Ireland’s main public service broadcaster RTÉ is facing serious challenges to its funding, and the sustainability of funding for public service media in the country is in question. In this post Phil Ramsey, School of Communication and Media at Ulster University, illustrates how the Irish Government might have missed opportunities to rectify the issues by avoiding introducing a replacement for the television licence fee, or by failing to extend it to viewing public service content on all devices, not just televisions.

Public service media in the Republic of Ireland (Ireland) is in a state of flux. While the public service broadcaster RTÉ resembles the BBC in many ways, there are a number of factors which mean that public service media is in a more precarious position than in the UK. I recently outlined how reform for the funding of public service media in Ireland is necessary given the financial challenges facing the sector.

Television and radio audiences in Ireland are served by a wide-range of providers in a relatively small mixed-media market, as compared to the much larger media systems of central Europe and the UK. There are two public service broadcasters, but the Irish-language TG4 (Teilifís na Gaeilge) is very small with a total annual income of only €37m. The much larger RTÉ broadcasts four television channels and nine radio stations, and has an annual income of €337m.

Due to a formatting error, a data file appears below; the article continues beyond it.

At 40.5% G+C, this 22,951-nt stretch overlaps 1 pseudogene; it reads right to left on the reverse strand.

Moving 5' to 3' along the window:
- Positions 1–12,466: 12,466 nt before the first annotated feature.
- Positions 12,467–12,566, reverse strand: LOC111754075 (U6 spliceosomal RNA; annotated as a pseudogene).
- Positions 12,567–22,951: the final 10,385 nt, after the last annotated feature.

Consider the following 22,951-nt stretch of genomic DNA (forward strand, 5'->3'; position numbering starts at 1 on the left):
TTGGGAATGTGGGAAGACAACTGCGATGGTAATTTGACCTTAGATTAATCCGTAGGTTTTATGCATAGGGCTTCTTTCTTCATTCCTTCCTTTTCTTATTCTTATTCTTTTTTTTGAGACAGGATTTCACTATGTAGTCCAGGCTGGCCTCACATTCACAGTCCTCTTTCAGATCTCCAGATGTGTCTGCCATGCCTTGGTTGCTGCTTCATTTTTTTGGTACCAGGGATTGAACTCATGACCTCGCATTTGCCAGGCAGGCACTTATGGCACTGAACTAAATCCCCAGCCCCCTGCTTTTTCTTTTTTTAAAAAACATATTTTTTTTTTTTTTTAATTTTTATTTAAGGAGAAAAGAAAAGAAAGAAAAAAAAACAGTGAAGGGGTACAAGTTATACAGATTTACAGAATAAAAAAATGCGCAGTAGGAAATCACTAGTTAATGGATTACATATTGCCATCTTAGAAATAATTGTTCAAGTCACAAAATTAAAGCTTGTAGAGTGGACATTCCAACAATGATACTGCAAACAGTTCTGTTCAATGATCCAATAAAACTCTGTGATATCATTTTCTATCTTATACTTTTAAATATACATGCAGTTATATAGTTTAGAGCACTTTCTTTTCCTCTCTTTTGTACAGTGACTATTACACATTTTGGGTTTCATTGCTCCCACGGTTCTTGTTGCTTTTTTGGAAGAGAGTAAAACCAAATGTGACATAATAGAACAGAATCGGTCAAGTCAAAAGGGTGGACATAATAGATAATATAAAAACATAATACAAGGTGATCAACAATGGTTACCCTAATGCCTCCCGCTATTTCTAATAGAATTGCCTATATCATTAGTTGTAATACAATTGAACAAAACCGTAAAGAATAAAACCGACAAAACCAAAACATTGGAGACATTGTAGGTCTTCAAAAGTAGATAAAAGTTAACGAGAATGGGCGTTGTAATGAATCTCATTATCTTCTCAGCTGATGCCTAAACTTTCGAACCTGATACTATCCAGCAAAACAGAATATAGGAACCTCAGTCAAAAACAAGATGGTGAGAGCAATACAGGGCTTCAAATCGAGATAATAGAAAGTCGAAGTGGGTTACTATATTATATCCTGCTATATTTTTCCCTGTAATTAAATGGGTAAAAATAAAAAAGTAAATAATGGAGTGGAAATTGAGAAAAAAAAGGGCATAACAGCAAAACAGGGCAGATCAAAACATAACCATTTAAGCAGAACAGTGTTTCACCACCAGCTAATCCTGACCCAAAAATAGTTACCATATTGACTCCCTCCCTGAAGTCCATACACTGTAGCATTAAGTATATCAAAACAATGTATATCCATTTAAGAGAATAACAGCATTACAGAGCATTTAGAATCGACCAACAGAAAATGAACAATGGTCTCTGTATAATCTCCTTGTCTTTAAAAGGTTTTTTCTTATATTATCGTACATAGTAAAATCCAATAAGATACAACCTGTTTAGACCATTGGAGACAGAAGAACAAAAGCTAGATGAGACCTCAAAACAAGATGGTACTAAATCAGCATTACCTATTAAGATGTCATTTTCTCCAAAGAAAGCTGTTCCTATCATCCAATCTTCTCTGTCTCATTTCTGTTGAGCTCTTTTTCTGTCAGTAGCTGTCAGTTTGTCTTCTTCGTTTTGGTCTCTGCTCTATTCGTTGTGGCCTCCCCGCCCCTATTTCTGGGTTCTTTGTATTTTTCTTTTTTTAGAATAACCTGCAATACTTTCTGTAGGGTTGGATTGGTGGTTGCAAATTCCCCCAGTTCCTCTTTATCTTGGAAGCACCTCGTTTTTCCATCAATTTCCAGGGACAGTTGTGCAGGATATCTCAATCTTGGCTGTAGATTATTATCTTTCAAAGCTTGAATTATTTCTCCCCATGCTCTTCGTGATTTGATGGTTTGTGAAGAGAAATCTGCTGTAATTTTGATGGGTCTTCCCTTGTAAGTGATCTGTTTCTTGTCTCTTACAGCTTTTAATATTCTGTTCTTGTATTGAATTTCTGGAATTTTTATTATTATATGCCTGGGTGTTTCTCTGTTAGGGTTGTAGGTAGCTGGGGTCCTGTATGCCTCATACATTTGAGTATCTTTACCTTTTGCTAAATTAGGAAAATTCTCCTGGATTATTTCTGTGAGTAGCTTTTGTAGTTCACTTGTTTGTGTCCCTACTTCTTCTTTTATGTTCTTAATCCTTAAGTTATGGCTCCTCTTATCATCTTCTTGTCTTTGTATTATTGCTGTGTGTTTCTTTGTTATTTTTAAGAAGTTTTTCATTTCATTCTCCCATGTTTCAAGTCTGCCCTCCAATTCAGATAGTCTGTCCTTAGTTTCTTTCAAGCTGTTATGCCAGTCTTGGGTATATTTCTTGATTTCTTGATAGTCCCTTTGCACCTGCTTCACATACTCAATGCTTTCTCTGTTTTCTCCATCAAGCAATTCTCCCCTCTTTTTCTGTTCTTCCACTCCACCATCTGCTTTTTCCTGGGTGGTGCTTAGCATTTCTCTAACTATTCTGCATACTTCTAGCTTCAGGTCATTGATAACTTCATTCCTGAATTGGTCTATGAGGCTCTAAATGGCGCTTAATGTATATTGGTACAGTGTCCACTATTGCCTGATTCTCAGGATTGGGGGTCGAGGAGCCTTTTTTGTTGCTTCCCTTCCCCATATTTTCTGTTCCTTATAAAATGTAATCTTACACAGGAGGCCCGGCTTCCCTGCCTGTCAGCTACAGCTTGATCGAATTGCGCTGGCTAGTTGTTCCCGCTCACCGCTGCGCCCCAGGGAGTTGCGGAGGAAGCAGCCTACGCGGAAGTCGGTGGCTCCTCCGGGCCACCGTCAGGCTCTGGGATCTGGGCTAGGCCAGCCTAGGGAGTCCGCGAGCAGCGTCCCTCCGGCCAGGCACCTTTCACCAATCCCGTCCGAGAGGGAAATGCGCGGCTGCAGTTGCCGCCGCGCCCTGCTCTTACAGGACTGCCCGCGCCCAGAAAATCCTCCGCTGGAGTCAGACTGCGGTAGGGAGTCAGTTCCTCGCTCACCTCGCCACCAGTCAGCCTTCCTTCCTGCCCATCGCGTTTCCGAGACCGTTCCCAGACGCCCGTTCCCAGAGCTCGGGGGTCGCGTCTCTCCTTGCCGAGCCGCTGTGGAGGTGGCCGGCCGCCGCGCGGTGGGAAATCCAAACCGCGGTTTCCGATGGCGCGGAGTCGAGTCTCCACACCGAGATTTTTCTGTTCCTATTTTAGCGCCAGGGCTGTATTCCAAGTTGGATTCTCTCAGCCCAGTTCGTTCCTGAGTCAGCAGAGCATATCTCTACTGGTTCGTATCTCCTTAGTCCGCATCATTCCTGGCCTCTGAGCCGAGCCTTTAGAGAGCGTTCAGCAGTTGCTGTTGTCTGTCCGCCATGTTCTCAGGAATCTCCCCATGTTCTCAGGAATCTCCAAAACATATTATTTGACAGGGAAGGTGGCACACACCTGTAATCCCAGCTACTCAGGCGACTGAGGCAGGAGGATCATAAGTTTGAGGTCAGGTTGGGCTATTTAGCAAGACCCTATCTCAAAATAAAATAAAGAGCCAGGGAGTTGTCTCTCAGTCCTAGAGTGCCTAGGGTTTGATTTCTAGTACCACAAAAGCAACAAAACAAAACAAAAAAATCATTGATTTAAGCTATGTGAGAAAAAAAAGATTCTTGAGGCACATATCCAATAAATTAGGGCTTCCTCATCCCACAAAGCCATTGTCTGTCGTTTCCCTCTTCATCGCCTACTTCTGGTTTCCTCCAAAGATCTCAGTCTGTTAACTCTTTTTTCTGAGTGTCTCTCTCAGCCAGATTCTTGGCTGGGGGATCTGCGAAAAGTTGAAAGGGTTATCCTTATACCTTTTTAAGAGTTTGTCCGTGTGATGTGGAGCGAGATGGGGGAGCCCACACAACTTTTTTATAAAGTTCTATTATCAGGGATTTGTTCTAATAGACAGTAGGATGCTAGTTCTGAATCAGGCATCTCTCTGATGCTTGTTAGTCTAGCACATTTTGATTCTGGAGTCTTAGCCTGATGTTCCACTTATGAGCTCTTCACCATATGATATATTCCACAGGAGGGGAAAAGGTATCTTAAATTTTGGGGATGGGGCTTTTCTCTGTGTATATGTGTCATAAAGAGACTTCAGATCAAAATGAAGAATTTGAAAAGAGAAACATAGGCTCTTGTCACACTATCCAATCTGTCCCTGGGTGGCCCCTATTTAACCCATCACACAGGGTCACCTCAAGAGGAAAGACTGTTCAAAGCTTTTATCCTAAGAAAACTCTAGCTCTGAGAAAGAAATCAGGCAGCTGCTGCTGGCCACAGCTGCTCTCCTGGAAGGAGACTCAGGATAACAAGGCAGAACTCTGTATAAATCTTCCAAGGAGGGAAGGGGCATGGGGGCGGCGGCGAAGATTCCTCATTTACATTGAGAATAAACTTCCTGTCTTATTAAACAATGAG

RTÉ’s funding problems

Despite the fact that Irish-households pay a television licence fee of €160.00 (almost exactly the same amount as in the UK), RTÉ broadcasts carry advertising. Its overall commercial revenue stream contributes almost 47% of the broadcaster’s income, and so is crucial to topping up the income it receives from the licence fee. However, both these income streams have come under pressure in recent years, and it is for this reason that there have been on-going discussions over the reform of public service media funding.

Ireland has one of the highest licence fee evasion rates in Europe at 14%. Alongside the growth of ‘no-TV homes’ RTÉ suggests that this has led to a loss of €50m a year. Overall, the broadcaster suggests that there has been a decline in licence fee income of 11% as compared to the 2008 income, exacerbated by the number of other schemes that the licence fee goes to support (RTÉ receives only 85% of it). Damningly, the former Director-General of RTÉ, Noel Curran, called it “one of the most inefficient and ineffective TV licence fee systems anywhere in Europe”. In July 2017 the government announced that it would appoint a “new agent” to collect the licence fee in order to try and decrease the evasion rate.

Market downturn

RTÉ has faced significant financial pressures on its commercial earnings. The consultants Oliver and Ohlbaum outlined that between 2007–2013 RTÉ’s share of the television advertising market in the country fell from 62% to 52%. In the most recent set of figures available RTÉ’s television and sponsorship revenue had increased slightly, but at the same time there had been an 11% annual decline in digital advertising and sponsorship. One major problem for RTÉ has been the widespread availability of UK television channels in Ireland, which have challenged the national channels.